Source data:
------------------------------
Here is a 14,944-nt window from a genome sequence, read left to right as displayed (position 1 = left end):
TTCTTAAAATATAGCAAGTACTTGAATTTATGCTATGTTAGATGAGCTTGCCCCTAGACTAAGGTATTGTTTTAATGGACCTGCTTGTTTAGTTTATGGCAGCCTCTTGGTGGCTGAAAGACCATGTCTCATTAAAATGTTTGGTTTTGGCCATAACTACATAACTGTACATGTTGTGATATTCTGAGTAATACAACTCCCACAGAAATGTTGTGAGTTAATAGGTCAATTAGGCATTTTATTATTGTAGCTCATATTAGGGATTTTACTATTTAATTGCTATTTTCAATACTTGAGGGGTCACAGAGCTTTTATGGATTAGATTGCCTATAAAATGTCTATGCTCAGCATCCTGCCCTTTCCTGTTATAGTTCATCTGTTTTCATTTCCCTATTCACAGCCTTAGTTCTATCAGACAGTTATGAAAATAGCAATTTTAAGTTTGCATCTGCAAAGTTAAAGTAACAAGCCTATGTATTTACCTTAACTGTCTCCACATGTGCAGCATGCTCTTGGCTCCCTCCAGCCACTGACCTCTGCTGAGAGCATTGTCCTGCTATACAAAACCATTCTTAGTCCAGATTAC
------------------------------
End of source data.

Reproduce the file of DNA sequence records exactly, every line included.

Here is a 14,944-nt window from a genome sequence, read left to right as displayed (position 1 = left end):
TTCTTAAAATATAGCAAGTACTTGAATTTATGCTATGTTAGATGAGCTTGCCCCTAGACTAAGGTATTGTTTTAATGGACCTGCTTGTTTAGTTTATGGCAGCCTCTTGGTGGCTGAAAGACCATGTCTCATTAAAATGTTTGGTTTTGGCCATAACTACATAACTGTACATGTTGTGATATTCTGAGTAATACAACTCCCACAGAAATGTTGTGAGTTAATAGGTCAATTAGGCATTTTATTATTGTAGCTCATATTAGGGATTTTACTATTTAATTGCTATTTTCAATACTTGAGGGGTCACAGAGCTTTTATGGATTAGATTGCCTATAAAATGTCTATGCTCAGCATCCTGCCCTTTCCTGTTATAGTTCATCTGTTTTCATTTCCCTATTCACAGCCTTAGTTCTATCAGACAGTTATGAAAATAGCAATTTTAAGTTTGCATCTGCAAAGTTAAAGTAACAAGCCTATGTATTTACCTTAACTGTCTCCACATGTGCAGCATGCTCTTGGCTCCCTCCAGCCACTGACCTCTGCTGAGAGCATTGTCCTGCTATACAAAACCATTCTTAGTCCAGATTAC